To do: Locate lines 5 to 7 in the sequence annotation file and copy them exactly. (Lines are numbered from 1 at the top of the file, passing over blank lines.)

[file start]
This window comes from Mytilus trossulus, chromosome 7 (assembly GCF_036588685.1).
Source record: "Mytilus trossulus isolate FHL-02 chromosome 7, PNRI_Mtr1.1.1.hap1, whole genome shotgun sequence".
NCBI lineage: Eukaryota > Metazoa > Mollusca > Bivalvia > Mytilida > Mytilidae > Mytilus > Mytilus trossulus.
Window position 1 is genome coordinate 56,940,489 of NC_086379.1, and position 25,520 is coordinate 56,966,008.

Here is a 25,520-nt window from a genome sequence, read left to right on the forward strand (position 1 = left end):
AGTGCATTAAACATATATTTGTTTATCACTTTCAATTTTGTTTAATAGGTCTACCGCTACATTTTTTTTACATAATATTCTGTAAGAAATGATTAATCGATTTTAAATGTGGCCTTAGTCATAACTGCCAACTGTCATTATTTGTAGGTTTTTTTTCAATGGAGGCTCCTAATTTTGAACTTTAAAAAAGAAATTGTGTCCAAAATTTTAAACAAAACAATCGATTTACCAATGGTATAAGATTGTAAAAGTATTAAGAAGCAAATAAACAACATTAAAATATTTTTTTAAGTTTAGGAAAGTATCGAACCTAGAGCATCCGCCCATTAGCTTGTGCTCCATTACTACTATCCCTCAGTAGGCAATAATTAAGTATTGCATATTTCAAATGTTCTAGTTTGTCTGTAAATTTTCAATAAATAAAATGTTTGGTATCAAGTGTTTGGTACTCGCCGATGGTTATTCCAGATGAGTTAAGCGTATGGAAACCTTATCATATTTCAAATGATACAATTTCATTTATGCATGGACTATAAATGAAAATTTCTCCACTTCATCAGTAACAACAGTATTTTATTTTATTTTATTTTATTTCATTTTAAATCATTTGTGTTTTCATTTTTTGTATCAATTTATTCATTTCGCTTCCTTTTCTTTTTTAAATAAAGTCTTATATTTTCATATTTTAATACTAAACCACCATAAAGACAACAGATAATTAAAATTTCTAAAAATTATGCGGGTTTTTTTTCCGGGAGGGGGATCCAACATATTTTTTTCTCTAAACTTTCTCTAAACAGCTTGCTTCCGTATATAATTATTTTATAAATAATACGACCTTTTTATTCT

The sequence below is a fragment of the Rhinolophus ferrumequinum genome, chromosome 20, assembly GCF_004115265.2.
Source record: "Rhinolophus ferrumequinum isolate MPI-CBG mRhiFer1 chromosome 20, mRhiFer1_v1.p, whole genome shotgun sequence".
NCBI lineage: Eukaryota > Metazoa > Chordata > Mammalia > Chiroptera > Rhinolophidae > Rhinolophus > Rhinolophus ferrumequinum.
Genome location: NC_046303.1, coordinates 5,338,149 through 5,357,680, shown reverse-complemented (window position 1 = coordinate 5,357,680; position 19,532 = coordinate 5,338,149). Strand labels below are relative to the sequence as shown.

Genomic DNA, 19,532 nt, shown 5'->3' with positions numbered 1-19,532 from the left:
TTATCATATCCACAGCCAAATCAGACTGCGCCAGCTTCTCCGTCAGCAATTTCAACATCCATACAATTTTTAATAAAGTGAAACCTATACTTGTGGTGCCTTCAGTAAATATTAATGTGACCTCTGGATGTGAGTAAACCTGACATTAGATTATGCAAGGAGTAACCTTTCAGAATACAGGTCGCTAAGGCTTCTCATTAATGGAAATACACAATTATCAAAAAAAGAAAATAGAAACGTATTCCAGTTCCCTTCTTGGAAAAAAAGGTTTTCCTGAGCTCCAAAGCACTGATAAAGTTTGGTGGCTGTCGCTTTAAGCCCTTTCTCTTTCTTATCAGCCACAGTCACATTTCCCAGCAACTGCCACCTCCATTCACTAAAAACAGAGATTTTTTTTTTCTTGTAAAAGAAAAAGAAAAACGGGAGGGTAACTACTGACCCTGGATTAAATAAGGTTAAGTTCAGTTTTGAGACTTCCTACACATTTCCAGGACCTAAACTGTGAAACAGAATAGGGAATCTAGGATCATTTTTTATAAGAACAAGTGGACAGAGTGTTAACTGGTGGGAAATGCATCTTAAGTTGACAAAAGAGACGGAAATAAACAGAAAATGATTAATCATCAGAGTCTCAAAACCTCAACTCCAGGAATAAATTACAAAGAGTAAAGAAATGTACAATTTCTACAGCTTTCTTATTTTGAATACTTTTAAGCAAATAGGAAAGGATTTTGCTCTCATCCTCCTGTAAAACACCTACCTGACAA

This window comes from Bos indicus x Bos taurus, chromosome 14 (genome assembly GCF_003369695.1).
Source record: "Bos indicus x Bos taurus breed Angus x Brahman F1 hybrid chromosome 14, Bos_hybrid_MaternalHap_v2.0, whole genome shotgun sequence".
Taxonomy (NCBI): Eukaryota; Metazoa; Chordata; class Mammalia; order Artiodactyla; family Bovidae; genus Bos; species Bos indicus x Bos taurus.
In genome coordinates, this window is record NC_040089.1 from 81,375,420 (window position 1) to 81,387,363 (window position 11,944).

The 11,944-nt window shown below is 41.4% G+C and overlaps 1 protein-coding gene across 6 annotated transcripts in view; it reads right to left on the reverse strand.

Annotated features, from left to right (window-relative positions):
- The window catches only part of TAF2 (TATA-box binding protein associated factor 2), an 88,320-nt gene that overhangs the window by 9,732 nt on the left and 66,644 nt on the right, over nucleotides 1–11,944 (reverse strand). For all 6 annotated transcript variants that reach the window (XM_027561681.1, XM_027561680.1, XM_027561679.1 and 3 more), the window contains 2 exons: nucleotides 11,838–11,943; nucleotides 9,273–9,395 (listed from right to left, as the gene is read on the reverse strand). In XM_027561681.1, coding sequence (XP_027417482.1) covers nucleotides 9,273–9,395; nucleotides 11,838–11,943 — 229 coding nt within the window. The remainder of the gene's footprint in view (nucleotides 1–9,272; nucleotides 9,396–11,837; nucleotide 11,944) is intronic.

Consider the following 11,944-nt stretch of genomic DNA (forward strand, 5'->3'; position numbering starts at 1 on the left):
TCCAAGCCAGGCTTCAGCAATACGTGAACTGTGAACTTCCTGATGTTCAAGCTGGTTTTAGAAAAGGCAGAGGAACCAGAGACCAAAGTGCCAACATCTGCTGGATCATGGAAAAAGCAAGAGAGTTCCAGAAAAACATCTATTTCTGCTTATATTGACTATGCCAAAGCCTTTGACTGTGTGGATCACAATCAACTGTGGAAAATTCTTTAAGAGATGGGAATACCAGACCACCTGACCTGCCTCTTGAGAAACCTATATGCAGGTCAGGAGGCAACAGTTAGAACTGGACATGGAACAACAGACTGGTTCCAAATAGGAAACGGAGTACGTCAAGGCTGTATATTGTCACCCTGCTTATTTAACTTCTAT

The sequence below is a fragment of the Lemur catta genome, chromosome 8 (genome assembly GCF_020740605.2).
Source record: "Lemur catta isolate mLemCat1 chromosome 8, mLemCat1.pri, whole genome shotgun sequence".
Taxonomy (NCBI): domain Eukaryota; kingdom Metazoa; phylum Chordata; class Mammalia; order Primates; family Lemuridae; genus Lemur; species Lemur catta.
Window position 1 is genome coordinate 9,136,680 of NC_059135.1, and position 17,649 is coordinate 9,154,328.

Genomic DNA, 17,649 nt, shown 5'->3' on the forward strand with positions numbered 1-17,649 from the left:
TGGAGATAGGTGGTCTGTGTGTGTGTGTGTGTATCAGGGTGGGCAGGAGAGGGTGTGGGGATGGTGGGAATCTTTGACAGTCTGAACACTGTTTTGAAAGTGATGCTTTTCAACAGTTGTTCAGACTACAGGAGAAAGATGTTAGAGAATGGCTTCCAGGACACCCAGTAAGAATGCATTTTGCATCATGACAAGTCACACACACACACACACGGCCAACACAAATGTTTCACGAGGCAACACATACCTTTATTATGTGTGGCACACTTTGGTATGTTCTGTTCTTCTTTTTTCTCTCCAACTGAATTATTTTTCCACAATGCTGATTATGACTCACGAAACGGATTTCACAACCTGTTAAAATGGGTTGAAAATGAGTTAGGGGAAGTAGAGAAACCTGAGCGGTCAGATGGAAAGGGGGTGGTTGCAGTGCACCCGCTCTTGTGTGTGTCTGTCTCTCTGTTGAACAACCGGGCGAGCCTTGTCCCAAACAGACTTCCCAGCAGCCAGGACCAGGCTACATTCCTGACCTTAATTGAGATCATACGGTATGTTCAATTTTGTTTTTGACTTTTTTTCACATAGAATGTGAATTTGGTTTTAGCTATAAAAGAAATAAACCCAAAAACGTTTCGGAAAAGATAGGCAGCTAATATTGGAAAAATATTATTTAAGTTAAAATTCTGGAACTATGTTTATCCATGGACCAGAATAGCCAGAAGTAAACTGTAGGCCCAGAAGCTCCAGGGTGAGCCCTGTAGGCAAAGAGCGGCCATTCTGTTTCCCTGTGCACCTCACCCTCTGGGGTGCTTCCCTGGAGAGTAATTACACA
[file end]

Here is a 25,520-nt window from a genome sequence, read left to right on the forward strand (position 1 = left end):
AGTGCATTAAACATATATTTGTTTATCACTTTCAATTTTGTTTAATAGGTCTACCGCTACATTTTTTTTACATAATATTCTGTAAGAAATGATTAATCGATTTTAAATGTGGCCTTAGTCATAACTGCCAACTGTCATTATTTGTAGGTTTTTTTTCAATGGAGGCTCCTAATTTTGAACTTTAAAAAAGAAATTGTGTCCAAAATTTTAAACAAAACAATCGATTTACCAATGGTATAAGATTGTAAAAGTATTAAGAAGCAAATAAACAACATTAAAATATTTTTTTAAGTTTAGGAAAGTATCGAACCTAGAGCATCCGCCCATTAGCTTGTGCTCCATTACTACTATCCCTCAGTAGGCAATAATTAAGTATTGCATATTTCAAATGTTCTAGTTTGTCTGTAAATTTTCAATAAATAAAATGTTTGGTATCAAGTGTTTGGTACTCGCCGATGGTTATTCCAGATGAGTTAAGCGTATGGAAACCTTATCATATTTCAAATGATACAATTTCATTTATGCATGGACTATAAATGAAAATTTCTCCACTTCATCAGTAACAACAGTATTTTATTTTATTTTATTTTATTTCATTTTAAATCATTTGTGTTTTCATTTTTTGTATCAATTTATTCATTTCGCTTCCTTTTCTTTTTTAAATAAAGTCTTATATTTTCATATTTTAATACTAAACCACCATAAAGACAACAGATAATTAAAATTTCTAAAAATTATGCGGGTTTTTTTTCCGGGAGGGGGATCCAACATATTTTTTTCTCTAAACTTTCTCTAAACAGCTTGCTTCCGTATATAATTATTTTATAAATAATACGACCTTTTTATTCT

The sequence below is a fragment of the Rhinolophus ferrumequinum genome, chromosome 20, assembly GCF_004115265.2.